Wednesday, September 07, 2005


a good one

Downtown Jersey City is made up of microneigborhoods, all staring uneasily at each other across Newark Avenue, Marin Boulevard, or the Sixth Street Embankment. If Newark Avenue is something like our own version of Canal Street, then Harsimus Cove is to Van Vorst Park as TriBeCa is to SoHo. All are real estate constructs, and political units based on historic boundaries that feel more or less arbitrary at this remove. But the marketing wouldn't work if there wasn't something distinct about the areas, or more accurately, a way for the uninitiated to distinguish them.

When we first arrived Downtown, the Cool School of Jersey City had two contingents: those holding out against the inevitable at the Arts Center on 111 First Street, and those who lived and worked in Harsimus. Balance Hair Salon was there, and the Waterbug Annex, Lismore's home studio, Grisly Labs; later, Glenn Susser would open up his sandwich shop on Jersey Avenue. Chilltown Magazine was published from Harsimus. With no park, no PATH train stop, and a crime rate slightly higher than that of the rest of the historic neighborhoods, property values there were still low enough that reprobates like us could afford rental units.

In Harsimus, I see my first good one; a B plus, eminently liveable. It is on the north end of the neighborhood, in the shadow of the embankment. But the interior is sunny; big bright windows opening up on a leafy courtyard. There's a skylight on the staircase, even -- everything about the apartment has a restless-photon glow to it. The sink is a slab of black slate, and the walk-in closet has room for a computer desk. Nothing is renovated, but everything seems to work properly. The rent is more than we are currently paying, but there'd be much greater room for us here.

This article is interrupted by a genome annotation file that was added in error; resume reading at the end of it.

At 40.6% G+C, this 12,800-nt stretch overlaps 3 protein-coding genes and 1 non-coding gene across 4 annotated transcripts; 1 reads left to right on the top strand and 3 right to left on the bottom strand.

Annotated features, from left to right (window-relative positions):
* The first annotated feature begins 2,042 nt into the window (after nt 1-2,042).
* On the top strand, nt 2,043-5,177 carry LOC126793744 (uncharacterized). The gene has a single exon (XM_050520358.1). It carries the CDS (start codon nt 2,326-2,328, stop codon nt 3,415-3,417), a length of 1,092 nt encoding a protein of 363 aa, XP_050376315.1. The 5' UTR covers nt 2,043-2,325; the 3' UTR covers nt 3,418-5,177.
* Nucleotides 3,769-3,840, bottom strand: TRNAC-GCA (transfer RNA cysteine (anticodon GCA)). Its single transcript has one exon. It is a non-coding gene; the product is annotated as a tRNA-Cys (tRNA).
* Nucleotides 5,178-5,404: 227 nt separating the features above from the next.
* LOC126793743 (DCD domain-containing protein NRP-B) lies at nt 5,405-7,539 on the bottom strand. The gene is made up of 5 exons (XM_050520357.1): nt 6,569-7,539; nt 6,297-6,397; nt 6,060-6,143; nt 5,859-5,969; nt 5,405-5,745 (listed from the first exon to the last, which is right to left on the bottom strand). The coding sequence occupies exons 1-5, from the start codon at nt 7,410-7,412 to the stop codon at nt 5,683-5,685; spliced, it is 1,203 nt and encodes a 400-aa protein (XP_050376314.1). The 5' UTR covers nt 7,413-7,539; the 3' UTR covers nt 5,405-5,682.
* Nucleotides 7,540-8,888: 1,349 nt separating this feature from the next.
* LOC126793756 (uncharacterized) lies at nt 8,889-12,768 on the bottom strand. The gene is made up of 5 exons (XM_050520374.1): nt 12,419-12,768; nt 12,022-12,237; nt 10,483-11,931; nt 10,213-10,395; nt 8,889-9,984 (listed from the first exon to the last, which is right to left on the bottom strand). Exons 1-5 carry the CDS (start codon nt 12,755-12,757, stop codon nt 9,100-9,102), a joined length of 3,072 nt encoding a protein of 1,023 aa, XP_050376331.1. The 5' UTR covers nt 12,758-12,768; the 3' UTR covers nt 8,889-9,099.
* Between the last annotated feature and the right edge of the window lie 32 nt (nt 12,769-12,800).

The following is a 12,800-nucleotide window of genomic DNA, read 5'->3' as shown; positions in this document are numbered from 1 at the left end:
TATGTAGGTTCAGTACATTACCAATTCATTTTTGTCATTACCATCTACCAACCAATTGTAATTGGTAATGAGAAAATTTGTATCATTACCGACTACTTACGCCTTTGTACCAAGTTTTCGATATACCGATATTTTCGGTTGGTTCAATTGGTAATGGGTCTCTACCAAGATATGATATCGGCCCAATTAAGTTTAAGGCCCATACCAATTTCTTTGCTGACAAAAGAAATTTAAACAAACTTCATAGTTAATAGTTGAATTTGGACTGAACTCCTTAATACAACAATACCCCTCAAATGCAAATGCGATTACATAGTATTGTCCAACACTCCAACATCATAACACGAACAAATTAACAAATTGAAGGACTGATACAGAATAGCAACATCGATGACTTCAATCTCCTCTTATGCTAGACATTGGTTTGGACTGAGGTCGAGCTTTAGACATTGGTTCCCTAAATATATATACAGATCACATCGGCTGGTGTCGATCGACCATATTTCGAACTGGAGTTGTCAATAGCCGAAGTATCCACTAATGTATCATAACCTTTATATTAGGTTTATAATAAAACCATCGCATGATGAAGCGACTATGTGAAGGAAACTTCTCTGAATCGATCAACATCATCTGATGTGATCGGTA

It isn't perfect. There's a faint but displeasing smell to the place. The kitchen and bathroom are functional but undistinguished. The apartment has no balcony. Since living at the Hi-Vue, we've grown so accustomed to having a terrace that going without one would feel slightly like being restrained. If we don't have a terrace door to leave open, how will the animals come in and out? At the Hi-Vue, we never shut the terrace, and we kept our bedroom windows wide open, too. One day a blackbird flew into the bedroom to keep us company. Uma, our cat, did not know whether to follow her instinct and attempt to kill it, or to run like hell toward the door. So she froze. Hilary grabbed her by the scruff and deposited her in the kitchen. There was no sense in prolonging her identity crisis -- at least not in front of the bird.

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